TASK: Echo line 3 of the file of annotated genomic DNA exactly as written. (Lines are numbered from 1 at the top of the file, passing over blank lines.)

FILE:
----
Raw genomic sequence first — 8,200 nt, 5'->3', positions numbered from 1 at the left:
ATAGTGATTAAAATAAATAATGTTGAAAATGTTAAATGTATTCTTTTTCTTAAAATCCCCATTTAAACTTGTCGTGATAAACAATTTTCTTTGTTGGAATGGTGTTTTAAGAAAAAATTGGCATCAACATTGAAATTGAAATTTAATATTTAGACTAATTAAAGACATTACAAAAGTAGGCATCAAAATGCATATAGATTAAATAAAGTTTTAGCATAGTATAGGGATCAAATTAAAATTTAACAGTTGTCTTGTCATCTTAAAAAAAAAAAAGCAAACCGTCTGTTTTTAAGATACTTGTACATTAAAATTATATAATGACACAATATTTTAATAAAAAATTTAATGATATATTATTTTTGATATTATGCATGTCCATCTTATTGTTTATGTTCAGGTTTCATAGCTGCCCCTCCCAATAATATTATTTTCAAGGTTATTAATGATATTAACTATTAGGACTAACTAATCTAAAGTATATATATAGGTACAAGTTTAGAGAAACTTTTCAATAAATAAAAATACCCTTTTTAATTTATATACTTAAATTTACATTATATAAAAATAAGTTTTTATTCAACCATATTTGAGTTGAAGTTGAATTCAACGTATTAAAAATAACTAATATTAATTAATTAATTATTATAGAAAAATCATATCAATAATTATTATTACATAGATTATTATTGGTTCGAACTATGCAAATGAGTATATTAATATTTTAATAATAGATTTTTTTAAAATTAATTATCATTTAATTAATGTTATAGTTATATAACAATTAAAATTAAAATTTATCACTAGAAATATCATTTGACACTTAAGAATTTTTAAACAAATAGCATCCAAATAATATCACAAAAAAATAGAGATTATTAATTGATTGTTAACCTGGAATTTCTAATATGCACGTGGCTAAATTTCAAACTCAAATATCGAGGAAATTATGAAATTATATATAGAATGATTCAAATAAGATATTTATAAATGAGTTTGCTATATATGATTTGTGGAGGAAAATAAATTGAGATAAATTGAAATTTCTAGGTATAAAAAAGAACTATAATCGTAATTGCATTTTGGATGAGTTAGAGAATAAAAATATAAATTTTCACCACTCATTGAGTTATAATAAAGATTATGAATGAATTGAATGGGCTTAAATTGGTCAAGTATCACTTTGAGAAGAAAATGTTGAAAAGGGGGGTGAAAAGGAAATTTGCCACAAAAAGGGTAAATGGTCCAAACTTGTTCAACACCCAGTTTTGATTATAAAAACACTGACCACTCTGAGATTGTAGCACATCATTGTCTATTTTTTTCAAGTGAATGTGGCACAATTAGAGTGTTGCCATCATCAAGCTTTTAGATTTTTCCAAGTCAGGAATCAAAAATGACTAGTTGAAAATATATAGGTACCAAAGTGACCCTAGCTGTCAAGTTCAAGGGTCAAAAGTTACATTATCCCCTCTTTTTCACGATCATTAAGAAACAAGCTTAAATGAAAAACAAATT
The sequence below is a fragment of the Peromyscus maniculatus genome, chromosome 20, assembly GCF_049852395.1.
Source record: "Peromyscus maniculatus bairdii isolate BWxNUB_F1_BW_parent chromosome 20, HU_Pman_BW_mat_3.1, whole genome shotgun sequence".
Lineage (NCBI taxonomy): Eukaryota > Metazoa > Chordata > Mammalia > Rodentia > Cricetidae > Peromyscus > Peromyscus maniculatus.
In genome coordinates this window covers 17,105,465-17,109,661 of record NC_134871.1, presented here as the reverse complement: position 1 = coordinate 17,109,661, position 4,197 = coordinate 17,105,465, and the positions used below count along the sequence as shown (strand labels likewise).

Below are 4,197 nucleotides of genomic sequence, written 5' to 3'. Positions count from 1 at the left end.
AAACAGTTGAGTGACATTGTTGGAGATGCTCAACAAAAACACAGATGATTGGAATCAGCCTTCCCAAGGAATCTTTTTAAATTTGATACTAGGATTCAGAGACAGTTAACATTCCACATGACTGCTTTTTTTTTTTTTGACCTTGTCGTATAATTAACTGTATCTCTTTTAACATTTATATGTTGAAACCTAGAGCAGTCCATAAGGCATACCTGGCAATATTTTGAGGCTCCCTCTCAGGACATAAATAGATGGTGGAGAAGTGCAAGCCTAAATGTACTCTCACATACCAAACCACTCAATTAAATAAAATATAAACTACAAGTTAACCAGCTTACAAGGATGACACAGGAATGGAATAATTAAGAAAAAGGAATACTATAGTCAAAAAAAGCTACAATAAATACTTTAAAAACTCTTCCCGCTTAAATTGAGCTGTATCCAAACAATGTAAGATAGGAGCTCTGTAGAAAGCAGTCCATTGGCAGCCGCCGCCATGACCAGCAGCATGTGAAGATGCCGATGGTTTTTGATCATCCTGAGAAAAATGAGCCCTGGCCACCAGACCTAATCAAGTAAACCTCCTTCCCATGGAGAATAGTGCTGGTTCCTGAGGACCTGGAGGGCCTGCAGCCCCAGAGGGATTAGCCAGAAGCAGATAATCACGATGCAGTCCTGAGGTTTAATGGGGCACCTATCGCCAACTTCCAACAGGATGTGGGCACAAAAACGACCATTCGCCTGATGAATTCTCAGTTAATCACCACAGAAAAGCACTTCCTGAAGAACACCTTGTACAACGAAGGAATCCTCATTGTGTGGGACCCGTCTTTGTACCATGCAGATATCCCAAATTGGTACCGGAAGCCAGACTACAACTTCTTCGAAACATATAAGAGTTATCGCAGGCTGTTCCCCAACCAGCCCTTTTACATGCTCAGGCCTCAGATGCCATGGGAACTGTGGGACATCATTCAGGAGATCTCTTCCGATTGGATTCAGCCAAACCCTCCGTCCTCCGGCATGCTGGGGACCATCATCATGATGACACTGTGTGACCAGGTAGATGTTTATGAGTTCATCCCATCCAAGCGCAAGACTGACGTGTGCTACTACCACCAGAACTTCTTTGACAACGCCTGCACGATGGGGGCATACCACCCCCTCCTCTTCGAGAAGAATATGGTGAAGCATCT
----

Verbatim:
The sequence below is a fragment of the Peromyscus maniculatus genome, chromosome 20, assembly GCF_049852395.1.